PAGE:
What is an expungement?
When you are arrested and your charges are later dropped by the state, you may be eligible to have your record expunged. This applies to most crimes so long as you have never been adjudicated guilty of any other crime and have never previously taken advantage of an expungement. A record expungement is important because, even if the state drops the charges, the fact of the arrest still appears on your criminal record. An expungement allows you to legally deny having ever been arrested, a necessity in today's world of zero tolerance and intense competition.
Record Sealing: An Alternative
If, however, you enter a plea or are found guilty of a crime, but the Judge withholds adjudication of guilt, or you are acquitted after a jury trial, you are eligible for a record seal, rather than an expungement. This means you can legally deny having been arrested, but only to the public at large. Your criminal record would still be accessible by certain parties. For example, law enforcement, certain employers who provide services to children or the elderly, and certain government agencies will still be able to access your criminal record. A record seal will prevent most potential employers from learning of your criminal record.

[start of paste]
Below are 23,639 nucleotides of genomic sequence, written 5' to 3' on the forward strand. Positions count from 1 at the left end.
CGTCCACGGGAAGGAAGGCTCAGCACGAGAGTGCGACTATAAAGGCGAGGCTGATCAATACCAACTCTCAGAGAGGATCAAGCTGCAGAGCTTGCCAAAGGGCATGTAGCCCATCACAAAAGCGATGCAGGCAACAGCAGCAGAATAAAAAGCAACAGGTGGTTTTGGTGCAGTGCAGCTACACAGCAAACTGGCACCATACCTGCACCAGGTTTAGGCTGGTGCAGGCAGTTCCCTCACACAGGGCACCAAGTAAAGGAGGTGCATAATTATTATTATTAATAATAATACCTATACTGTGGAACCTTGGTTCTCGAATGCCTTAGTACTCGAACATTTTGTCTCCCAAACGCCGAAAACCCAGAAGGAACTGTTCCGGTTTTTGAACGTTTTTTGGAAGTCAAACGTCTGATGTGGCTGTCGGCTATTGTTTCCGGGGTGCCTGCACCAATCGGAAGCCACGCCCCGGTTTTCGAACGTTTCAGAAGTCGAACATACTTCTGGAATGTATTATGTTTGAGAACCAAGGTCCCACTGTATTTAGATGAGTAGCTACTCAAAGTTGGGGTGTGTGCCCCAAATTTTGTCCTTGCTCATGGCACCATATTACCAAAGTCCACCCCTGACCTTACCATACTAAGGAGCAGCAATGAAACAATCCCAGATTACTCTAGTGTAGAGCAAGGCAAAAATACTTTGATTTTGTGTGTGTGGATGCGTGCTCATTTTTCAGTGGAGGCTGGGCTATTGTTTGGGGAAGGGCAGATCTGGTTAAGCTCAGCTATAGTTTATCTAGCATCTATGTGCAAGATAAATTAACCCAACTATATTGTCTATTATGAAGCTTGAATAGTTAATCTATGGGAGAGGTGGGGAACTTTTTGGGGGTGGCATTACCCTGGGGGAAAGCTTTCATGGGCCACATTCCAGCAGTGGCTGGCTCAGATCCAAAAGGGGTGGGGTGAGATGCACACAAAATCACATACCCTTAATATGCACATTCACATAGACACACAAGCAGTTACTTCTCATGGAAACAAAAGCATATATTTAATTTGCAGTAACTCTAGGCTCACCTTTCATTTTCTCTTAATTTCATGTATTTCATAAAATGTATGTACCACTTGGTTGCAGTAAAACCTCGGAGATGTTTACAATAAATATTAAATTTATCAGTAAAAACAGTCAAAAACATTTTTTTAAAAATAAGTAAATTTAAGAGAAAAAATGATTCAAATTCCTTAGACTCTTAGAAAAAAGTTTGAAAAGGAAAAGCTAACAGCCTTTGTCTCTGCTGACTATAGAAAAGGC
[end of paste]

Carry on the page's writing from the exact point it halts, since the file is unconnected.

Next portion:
A Record Seal or an Expungement is a detailed legal procedure, and there are requirements that must be met in order to be eligible. If you want record expunged or sealed, contact Fort Lauderdale expungement attorney Lloyd H. Golburgh, Esq. for help. I have helped countless people seal or expunge their records.
It is important to understand that time is of the essence with respect getting a record expungement or seal. Because of the proliferation of computers and the internet, the fact of your arrest and the disposition of your charges will quickly make its way into cyberspace. This means that you have to act quickly to seal or expunge your record before clerk's offices, police departments or the Florida Department of Law Enforcement sells or publishes your record.